Survey shows FDI inflow in Nepal decreases by 8.8%

By Laxman Datt Pant

Survey shows FDI inflow in Nepal decreases by 8.8%

A survey titled Foreign Direct Investment in Nepal conducted by the Nepal Rastra Bank (NRB), the Central Bank of Nepal shows foreign direct investment (FDI) to Nepal had decreased by 8.8% to approximately US$1.523 billion by the end of the last fiscal year (FY).

The NRB report released on April 22 aimed to calculate the stock of FDI in Nepal at the end of FY 2018/19 and presents this information broken down into three major components, i.e., paid-up capital, reserves, and direct loans from foreign direct investors.

  • As per the survey, out of the total FDI, the share of paid-up capital is 48.2%, reserves 42.8%, and loans 9 %
  • Nepal had received foreign investment from 53 various economies as of mid-July 2019
  • In terms of total FDI stock, India ranks in top position with US$466.96 million followed by China, Saint Kitts, and Nevis, Ireland, and Singapore with approximately US$229.61 million, US$207.78 million, US$96.55 million, and US$72.73 million respectively
  • The service sector accounts for 51.1% of total FDI stock including 27.4% for financial intermediation and 14.5% for the communication sector
  • The industrial sector accounts for 48.8% of the total FDI stock including 28.6% for the manufacturing, mining, and quarrying industry and 20.0% for the electricity, gas, and water sector
  • Nepal’s foreign liability as of mid-July 2019 stood at US$7.425 billion whereas the net international investment position, although remaining positive, declined from US$2.350 billion to US$1.573 billion as of mid-July 2019
  • India ranked in top position in terms of paid-up capital with US$201.61 million followed by China, South Korea, and Singapore with US$184. 20 million, US$47.07 million, and US$43.65 million respectively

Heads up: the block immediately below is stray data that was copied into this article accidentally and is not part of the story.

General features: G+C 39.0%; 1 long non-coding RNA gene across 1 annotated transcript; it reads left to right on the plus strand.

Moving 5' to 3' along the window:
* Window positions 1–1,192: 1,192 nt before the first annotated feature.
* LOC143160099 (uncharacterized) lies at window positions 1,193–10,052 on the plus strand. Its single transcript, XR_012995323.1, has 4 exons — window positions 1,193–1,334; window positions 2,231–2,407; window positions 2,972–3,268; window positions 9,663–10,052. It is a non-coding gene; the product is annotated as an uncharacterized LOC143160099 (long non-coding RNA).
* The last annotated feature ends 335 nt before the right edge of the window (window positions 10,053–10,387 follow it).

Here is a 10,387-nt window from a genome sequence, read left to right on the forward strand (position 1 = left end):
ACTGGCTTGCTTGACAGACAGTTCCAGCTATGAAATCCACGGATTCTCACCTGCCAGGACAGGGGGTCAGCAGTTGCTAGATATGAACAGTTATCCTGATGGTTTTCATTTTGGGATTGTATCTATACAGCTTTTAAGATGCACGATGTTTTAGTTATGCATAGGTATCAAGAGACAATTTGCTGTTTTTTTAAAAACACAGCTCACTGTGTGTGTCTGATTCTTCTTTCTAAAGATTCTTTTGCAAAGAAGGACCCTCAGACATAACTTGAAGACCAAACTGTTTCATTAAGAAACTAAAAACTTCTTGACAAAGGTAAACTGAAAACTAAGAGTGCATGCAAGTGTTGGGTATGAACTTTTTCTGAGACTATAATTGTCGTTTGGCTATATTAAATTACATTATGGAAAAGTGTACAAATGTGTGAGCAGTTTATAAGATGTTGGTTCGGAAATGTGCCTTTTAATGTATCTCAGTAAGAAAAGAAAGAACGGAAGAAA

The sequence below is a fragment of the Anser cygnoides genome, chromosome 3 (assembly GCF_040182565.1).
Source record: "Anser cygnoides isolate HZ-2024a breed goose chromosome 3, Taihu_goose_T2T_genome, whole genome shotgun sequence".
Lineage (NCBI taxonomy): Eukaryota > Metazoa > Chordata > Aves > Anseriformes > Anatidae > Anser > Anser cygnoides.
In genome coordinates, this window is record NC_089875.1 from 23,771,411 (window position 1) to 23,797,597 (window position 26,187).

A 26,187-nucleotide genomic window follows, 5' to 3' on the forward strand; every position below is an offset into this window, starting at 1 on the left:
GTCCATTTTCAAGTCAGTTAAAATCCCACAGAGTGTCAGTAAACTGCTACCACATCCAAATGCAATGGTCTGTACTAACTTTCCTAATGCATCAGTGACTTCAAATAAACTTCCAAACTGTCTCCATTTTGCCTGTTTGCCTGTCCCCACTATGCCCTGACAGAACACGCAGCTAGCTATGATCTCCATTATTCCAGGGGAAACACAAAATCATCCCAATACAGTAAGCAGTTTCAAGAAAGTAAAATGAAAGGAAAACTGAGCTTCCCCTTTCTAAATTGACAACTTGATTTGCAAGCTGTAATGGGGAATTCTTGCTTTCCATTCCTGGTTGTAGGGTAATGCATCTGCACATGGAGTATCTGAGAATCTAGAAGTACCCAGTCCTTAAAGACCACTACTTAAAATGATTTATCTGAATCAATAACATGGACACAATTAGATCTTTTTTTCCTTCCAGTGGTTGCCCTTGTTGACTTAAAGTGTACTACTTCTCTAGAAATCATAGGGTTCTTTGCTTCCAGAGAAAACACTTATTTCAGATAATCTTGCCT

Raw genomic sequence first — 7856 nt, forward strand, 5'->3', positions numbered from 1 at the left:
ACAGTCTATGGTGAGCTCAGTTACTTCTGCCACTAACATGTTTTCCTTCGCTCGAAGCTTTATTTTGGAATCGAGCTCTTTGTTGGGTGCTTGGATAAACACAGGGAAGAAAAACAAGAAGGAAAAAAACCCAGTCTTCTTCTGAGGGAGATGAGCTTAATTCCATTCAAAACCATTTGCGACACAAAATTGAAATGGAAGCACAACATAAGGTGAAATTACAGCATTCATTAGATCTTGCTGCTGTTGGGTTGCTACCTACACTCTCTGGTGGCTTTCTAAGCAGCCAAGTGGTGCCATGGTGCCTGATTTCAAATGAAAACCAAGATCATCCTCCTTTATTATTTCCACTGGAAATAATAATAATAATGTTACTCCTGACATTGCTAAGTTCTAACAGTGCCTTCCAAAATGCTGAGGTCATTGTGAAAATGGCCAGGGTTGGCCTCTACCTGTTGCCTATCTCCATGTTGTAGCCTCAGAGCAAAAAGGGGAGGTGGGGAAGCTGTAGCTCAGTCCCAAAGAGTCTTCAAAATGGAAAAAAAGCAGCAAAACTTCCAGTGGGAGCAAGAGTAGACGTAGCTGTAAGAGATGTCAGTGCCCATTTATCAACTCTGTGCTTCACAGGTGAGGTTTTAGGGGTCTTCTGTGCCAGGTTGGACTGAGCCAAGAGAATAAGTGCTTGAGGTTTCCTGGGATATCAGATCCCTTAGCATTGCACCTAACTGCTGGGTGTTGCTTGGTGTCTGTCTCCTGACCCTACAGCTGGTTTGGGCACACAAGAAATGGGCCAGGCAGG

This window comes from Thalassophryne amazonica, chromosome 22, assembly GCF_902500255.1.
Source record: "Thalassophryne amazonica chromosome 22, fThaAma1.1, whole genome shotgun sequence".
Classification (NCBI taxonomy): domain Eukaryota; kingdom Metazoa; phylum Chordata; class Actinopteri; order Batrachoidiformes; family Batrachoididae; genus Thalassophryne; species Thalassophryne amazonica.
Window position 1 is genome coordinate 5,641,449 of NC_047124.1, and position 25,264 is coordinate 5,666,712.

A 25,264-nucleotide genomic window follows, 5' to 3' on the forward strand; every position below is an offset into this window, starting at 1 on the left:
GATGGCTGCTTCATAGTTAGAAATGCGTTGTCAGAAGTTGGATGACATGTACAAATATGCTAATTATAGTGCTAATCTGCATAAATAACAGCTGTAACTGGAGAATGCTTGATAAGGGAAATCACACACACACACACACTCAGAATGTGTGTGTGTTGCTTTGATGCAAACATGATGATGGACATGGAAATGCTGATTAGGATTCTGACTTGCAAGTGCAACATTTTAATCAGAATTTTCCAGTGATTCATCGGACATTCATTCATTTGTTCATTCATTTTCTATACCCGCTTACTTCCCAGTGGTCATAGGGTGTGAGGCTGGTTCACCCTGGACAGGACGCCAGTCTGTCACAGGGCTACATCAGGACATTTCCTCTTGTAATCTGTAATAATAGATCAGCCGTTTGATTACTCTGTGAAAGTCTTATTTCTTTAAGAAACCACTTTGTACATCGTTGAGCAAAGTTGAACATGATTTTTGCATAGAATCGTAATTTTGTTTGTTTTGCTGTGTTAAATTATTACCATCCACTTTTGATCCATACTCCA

• India’s investment predominantly ranges from manufacturing, banks, and financial institutions to the hydropower sector accounting for 86.7% of India’s FDI stock
  • Similarly, China’s investment is focused on the cement industry and hydropower projects which account for about 97.7% of its FDI stock
  • The NRB survey also notes that the United Nations Conference on Trade and Development (UNCTAD)’s World Investment Report 2020 confirms that FDI flows remained at US$1.54 trillion in 2019
  • According to UNCTAD, FDI inflows to developed economies increased by 5.1% in 2019 to US$800.24 billion from US$761.39 billion in 2018 whereas inflows to developing economies decreased by 2.1%

Highlighting that the decline in FDI poses significant challenges for many developing countries and that FDI has become one of the major sources of external financing, Dr. Prakash Kumar Shrestha, Executive Director at the NRB’s Economic Research Department said, “In Nepal, FDI inflows declined in the second half of 2020. With the subsequent rollout of vaccination program, this has raised the hope of an eventual end to COVID-19 anticipating that economies will move towards the path of recovery.”

In this context, Nepal continues to liberalize and promote foreign investment inflows and remains receptive towards FDI. The survey examines the current status of FDI across sectors and underscores that FDI has been a key source of financing for sectors such as telecommunication, energy, and finance, he added.

It is significant that Nepal’s FDI Policy 2015 and Foreign Investment and Transfer of Technology Act, 2019 (FITTA) endorses the Government of Nepal’s commitments to attract foreign investment to achieve sustainable economic growth.

Investments identified as FDI under the FITTA, 2019 include share investment in foreign currency, the re-investment of dividends from prior investments, the investment made by acquiring shares or assets of a company incorporated in Nepal and lease investment in aircraft, ships, machinery and equipment, construction apparatus or similar equipment.

Investments made in the form of loans, through technology transfer, by establishing venture capital funds, by establishing and expanding branches, and issuing securities on foreign capital markets by a Nepalese entity are among other areas identified as a foreign investment as per the FITTA.